?UESTIONS: Yonga Arts

Stunning, captivating and draped in tradition. Oscar Korbla Mawuli Awuku - Yonga Arts is a cultural activist, body artist, painter and sculptor. Yonga Arts tells African stories influenced by historical Ghanaian Adinkra symbology.


Can you share with us the origins of your work?

My body of works explores pre-colonial culture but also addresses decolonized practices in contemporary culture, the essence of identity of the black body, advocates for women and seeks to ask empowering questions in society.




Please tell us more about the history and knowledge you wish to convey...

My experimentation with my body of art has been largely informed by the historical and design decisions that have characterized the production of Ashanti and ewe kente cloth.


This includes the weaving process where threads is thrown over and beneath others in a repetitive, rhythmic manner to form patterns and shapes in the overall design. This rhythmic action draws my attention to the crafty yet mythical Ghanaian folkloric character: Kweku Anansi.



Share with us your process and Anansinisim.

Anansi is an Akan name given to the mythical figure which represents in the form of a spider. It’s meticulously crafty nature, complex and embolic of the spider web making process is a process I have appropriated for my body of art which I call Anansinisim.


I carefully fuse visual network of designs in a syncopated manner, loaded with historical Ghanaian Adinkra symbology to create both personal and traditional symbols and designs that are painted onto the body.


The designs on the body re-echoes the collective knowledge and wisdom of my ancestors which are gradually losing their values to contemporary audiences.


My constant use of the ritual mask is based on the believe that it conceptually turns the wearer of it into the spirit represented by the mask itself.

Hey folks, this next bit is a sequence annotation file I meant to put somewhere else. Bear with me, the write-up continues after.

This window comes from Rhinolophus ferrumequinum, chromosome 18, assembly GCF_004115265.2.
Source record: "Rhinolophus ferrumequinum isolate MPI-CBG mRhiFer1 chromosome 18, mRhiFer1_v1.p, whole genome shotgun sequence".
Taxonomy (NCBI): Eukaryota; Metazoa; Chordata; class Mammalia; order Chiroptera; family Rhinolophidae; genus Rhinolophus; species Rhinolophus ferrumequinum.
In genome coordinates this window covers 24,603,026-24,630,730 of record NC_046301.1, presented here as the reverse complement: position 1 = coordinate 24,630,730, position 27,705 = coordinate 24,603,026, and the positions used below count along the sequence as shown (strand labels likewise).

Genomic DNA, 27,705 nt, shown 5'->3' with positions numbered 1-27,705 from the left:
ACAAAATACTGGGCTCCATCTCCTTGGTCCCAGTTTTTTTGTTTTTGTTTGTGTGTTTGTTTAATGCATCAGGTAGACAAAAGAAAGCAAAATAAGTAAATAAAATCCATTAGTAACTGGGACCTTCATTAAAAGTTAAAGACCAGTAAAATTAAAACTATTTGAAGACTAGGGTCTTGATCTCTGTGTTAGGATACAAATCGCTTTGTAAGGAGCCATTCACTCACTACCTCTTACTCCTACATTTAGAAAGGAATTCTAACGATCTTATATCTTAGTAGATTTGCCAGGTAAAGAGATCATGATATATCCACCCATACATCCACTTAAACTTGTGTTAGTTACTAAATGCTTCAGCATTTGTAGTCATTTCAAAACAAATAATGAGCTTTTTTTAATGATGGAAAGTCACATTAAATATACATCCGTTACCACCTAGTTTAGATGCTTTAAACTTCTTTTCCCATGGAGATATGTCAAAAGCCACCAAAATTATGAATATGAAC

Women are celebrated in your work, can you tell us more about this?

My works mostly portray the advocacy and empowerment of women in other to stand equally for leadership roles just like we men do in society.



Is there a piece of wisdom from our ancestors you hold close?

Ati ɖeka me wɔ na ave o. (A single tree cannot make a forest).

A single tree refers to an influential, prominent, elderly or rich person in society e.g., a King, President or Chief. The forest also refers to an institution, family or community.


The proverb therefore depicts that a rich or prominent person alone cannot constitute a family, region, state or nation. There are forest areas in the Ewe land, and during the farming season it calls for communal spirit and team work.


The proverb teaches against over-reliance on individual efforts but advocates cooperation and unity among the people to achieve set goals. It inculcates teamwork and communal spirit among the people.



All images by and courtesy of Oscar Korbla Mawuli Awuku

Website: Yonga Art

Instagram: yonga_arts